up in majority of the representatives of the Canadiens, did not see much advantage
of levying heavy taxes in the province to build canals largely situated in Upper
Canada. If the transportation system was to be modernised, the Canadiens wished
to see improvements in the local transportation system first before any money
was to be diverted into what they perceived as the British merchants' grandiose
continental projects. The frustrations of the merchants' class with what they
perceived as an anti-commercial attitude led them to loudly demand the reunification
of the two Canadas so that a new Assembly, largely composed of anglophones they
hoped, would implement their economic program. This vision of the situation
was strengthened by the difficulties in apportioning the customs revenues between
the two provinces . Governments at the time were largely supported by taxes levied
on products as they entered the territory they controlled. As all imports came
through the ports of Quebec City and Montreal, the province of Lower Canada enjoyed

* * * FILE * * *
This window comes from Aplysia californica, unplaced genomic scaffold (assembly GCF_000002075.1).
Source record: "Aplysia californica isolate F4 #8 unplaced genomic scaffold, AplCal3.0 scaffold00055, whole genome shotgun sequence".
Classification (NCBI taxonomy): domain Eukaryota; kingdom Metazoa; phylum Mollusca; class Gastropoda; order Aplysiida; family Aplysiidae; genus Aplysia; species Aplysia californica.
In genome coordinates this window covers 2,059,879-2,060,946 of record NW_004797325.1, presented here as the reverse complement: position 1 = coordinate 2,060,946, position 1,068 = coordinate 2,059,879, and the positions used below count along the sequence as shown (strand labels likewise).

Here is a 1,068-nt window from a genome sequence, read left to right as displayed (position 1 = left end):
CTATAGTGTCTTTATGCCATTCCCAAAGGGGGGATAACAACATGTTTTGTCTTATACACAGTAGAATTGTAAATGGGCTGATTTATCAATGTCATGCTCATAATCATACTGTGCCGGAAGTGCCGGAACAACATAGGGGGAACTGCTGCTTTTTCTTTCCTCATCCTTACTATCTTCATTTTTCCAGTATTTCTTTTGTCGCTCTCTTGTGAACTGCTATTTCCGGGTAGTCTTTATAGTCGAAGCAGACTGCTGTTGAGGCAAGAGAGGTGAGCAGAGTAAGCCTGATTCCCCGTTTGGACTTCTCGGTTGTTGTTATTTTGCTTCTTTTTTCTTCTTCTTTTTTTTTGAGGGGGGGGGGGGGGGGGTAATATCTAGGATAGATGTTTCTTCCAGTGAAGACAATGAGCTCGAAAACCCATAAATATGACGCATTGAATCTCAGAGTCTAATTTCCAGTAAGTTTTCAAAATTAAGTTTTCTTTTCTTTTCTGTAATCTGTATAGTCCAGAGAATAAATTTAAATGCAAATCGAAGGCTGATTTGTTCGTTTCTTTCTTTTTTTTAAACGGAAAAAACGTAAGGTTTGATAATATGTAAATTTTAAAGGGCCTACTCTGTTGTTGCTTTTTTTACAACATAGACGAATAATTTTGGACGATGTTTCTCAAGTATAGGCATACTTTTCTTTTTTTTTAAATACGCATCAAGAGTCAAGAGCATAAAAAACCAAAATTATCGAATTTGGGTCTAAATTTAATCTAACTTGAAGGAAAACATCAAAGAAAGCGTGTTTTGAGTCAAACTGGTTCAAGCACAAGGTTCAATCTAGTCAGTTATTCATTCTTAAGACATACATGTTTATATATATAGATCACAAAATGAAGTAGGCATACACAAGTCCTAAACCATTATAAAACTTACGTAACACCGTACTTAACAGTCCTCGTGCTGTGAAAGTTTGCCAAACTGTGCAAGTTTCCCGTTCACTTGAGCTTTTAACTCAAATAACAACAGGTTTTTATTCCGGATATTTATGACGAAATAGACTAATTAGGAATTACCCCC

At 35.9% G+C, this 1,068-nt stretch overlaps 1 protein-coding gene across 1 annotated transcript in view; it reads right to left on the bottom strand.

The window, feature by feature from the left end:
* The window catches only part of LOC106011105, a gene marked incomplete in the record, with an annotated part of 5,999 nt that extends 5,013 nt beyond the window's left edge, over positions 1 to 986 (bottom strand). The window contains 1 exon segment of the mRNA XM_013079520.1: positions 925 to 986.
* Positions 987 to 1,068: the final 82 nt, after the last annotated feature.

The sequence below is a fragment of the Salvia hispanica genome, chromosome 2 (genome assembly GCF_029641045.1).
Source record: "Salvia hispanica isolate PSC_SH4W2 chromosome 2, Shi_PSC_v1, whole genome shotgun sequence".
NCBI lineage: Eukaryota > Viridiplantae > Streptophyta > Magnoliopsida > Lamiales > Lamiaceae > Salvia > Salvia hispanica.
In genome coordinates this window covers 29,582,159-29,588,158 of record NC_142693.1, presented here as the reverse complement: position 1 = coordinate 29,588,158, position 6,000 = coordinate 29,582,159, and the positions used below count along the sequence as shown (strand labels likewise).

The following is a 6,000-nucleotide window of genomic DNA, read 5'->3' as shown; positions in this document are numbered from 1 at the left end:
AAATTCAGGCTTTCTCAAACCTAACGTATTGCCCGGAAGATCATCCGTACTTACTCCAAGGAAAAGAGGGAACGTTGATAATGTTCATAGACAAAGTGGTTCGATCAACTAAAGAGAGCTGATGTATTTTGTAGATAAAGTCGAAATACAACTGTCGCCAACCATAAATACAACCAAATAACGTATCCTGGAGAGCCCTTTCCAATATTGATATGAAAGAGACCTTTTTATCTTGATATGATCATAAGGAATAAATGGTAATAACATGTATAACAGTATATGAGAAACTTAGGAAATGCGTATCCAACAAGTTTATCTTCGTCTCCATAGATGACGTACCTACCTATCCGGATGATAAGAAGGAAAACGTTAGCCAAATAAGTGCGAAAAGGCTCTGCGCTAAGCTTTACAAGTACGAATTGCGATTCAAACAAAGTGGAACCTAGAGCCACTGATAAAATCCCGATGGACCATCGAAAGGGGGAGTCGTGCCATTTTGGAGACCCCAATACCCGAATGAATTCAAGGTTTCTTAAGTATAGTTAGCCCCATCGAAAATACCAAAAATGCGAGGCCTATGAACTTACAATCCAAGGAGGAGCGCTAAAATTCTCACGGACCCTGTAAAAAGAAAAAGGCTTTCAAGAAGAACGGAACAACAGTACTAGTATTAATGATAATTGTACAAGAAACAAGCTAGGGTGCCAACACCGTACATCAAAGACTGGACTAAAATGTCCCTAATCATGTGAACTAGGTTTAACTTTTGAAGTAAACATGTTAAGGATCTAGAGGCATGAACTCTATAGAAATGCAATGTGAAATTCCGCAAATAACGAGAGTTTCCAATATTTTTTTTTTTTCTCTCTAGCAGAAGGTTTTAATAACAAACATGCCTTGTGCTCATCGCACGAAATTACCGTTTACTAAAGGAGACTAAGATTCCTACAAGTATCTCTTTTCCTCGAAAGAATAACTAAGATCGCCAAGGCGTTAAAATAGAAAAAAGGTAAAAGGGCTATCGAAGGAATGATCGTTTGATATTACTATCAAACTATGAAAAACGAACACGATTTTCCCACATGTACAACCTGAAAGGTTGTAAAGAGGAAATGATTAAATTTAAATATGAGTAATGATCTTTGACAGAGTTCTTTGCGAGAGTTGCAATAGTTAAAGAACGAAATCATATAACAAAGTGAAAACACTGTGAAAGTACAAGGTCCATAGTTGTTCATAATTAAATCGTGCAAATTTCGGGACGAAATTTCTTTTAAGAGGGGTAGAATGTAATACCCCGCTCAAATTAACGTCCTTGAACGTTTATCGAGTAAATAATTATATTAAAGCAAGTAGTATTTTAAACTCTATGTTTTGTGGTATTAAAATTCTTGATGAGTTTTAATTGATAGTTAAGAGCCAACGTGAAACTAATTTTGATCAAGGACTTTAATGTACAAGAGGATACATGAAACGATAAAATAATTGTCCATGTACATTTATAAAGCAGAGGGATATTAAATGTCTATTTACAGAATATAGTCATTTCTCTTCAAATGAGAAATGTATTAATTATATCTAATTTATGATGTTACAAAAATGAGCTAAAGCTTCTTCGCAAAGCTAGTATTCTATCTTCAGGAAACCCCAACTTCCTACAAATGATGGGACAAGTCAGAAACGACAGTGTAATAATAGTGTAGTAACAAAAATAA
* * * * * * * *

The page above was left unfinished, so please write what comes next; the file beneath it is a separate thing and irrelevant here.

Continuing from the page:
a favourable economic position as it was in a position to tax not only the trade
of Lower Canada but also that ultimately earmarked for Upper Canada. In 1822,
the British government had intervened and forced a sharing between the two provinces,
of all customs revenues (Canada Trade Act, UK 3 Geo. IV, C. 119); both colonies
of course felt discriminated against and the issue continued to plague the two
colonies until 1840-41 when the Union was achieved.
second set of difficulties created by the Constitutional Act was national in nature.
Implicit in the arrangement of 1791 was the thought that the Loyalists had been
given a province while the Canadiens would control the other. It was thus natural
for the Canadiens to have imagined that, within Lower Canada, they would be able
to do pretty much as they pleased. However, that did not turn out to be the case.
What the British government gave with one hand it removed with the other. While
it is true that a province with a French majority had been created with French
laws and the seigneurial system, on the other hand, judicial appointments,
the civil service, the patronage, the nominations on the Executive and Legislative
Councils continued to be given largely to anglophones. The absence of responsibility
in government permitted the cliques that dominated the Executive and Legislative
Councils to frustrate the desire for reform expressed by the largely francophone
members of the Councils, the Chateau Clique as they were called, also
used their positions of power and prestige to subvert the essentially French character
of the province: attempts were made to introduce English commercial laws to replace
the French legal system, large scale British immigration was encouraged so that